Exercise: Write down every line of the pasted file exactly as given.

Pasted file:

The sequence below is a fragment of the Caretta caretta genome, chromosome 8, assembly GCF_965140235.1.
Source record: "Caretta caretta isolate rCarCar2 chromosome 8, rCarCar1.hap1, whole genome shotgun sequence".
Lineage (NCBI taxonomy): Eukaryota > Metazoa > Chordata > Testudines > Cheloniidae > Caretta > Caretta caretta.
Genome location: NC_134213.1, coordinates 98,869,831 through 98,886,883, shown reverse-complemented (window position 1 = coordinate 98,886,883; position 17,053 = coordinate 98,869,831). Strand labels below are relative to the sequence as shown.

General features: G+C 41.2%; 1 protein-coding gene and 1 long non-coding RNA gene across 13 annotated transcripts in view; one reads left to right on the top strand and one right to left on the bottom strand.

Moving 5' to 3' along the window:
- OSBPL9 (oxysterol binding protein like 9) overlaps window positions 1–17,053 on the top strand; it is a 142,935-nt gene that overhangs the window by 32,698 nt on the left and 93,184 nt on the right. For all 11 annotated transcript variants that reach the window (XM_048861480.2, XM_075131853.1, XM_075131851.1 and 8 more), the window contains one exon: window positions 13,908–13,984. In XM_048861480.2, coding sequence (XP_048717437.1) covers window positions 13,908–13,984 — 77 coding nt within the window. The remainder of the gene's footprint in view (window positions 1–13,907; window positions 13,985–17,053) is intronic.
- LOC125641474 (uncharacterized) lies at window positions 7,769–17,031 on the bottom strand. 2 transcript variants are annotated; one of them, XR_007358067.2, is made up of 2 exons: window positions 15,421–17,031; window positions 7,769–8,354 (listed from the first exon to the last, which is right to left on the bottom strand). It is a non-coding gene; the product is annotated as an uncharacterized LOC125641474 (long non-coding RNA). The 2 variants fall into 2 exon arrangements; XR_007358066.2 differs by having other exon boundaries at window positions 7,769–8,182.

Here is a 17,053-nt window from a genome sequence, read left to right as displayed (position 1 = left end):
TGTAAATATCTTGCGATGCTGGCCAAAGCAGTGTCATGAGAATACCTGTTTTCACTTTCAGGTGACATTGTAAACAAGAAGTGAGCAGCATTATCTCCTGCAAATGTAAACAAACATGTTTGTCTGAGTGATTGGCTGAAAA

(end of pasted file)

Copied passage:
The sequence below is a fragment of the Caretta caretta genome, chromosome 8, assembly GCF_965140235.1.
Source record: "Caretta caretta isolate rCarCar2 chromosome 8, rCarCar1.hap1, whole genome shotgun sequence".
Lineage (NCBI taxonomy): Eukaryota > Metazoa > Chordata > Testudines > Cheloniidae > Caretta > Caretta caretta.
Genome location: NC_134213.1, coordinates 98,869,831 through 98,886,883, shown reverse-complemented (window position 1 = coordinate 98,886,883; position 17,053 = coordinate 98,869,831). Strand labels below are relative to the sequence as shown.

General features: G+C 41.2%; 1 protein-coding gene and 1 long non-coding RNA gene across 13 annotated transcripts in view; one reads left to right on the top strand and one right to left on the bottom strand.

Moving 5' to 3' along the window:
- OSBPL9 (oxysterol binding protein like 9) overlaps window positions 1–17,053 on the top strand; it is a 142,935-nt gene that overhangs the window by 32,698 nt on the left and 93,184 nt on the right. For all 11 annotated transcript variants that reach the window (XM_048861480.2, XM_075131853.1, XM_075131851.1 and 8 more), the window contains one exon: window positions 13,908–13,984. In XM_048861480.2, coding sequence (XP_048717437.1) covers window positions 13,908–13,984 — 77 coding nt within the window. The remainder of the gene's footprint in view (window positions 1–13,907; window positions 13,985–17,053) is intronic.
- LOC125641474 (uncharacterized) lies at window positions 7,769–17,031 on the bottom strand. 2 transcript variants are annotated; one of them, XR_007358067.2, is made up of 2 exons: window positions 15,421–17,031; window positions 7,769–8,354 (listed from the first exon to the last, which is right to left on the bottom strand). It is a non-coding gene; the product is annotated as an uncharacterized LOC125641474 (long non-coding RNA). The 2 variants fall into 2 exon arrangements; XR_007358066.2 differs by having other exon boundaries at window positions 7,769–8,182.

Here is a 17,053-nt window from a genome sequence, read left to right as displayed (position 1 = left end):
TGTAAATATCTTGCGATGCTGGCCAAAGCAGTGTCATGAGAATACCTGTTTTCACTTTCAGGTGACATTGTAAACAAGAAGTGAGCAGCATTATCTCCTGCAAATGTAAACAAACATGTTTGTCTGAGTGATTGGCTGAAAA